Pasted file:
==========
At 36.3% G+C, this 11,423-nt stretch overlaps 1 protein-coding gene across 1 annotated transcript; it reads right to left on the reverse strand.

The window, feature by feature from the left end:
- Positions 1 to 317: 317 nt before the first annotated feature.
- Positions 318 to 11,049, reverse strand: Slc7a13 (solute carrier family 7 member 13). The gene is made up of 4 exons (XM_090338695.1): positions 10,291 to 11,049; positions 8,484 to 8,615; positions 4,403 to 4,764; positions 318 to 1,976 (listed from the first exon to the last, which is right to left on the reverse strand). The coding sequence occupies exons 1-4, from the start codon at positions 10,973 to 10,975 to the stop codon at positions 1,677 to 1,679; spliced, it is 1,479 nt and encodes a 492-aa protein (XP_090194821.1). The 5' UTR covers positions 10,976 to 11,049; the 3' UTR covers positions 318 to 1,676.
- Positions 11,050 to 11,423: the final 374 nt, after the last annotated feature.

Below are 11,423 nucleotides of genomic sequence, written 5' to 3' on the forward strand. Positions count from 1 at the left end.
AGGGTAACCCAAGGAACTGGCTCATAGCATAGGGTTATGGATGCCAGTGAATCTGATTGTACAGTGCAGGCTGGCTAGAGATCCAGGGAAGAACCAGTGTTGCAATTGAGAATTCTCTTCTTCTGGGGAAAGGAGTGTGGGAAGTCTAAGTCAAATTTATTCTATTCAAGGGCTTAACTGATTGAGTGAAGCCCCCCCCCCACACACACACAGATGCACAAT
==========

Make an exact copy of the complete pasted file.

At 36.3% G+C, this 11,423-nt stretch overlaps 1 protein-coding gene across 1 annotated transcript; it reads right to left on the reverse strand.

The window, feature by feature from the left end:
- Positions 1 to 317: 317 nt before the first annotated feature.
- Positions 318 to 11,049, reverse strand: Slc7a13 (solute carrier family 7 member 13). The gene is made up of 4 exons (XM_090338695.1): positions 10,291 to 11,049; positions 8,484 to 8,615; positions 4,403 to 4,764; positions 318 to 1,976 (listed from the first exon to the last, which is right to left on the reverse strand). The coding sequence occupies exons 1-4, from the start codon at positions 10,973 to 10,975 to the stop codon at positions 1,677 to 1,679; spliced, it is 1,479 nt and encodes a 492-aa protein (XP_090194821.1). The 5' UTR covers positions 10,976 to 11,049; the 3' UTR covers positions 318 to 1,676.
- Positions 11,050 to 11,423: the final 374 nt, after the last annotated feature.

Below are 11,423 nucleotides of genomic sequence, written 5' to 3' on the forward strand. Positions count from 1 at the left end.
AGGGTAACCCAAGGAACTGGCTCATAGCATAGGGTTATGGATGCCAGTGAATCTGATTGTACAGTGCAGGCTGGCTAGAGATCCAGGGAAGAACCAGTGTTGCAATTGAGAATTCTCTTCTTCTGGGGAAAGGAGTGTGGGAAGTCTAAGTCAAATTTATTCTATTCAAGGGCTTAACTGATTGAGTGAAGCCCCCCCCCCACACACACACAGATGCACAAT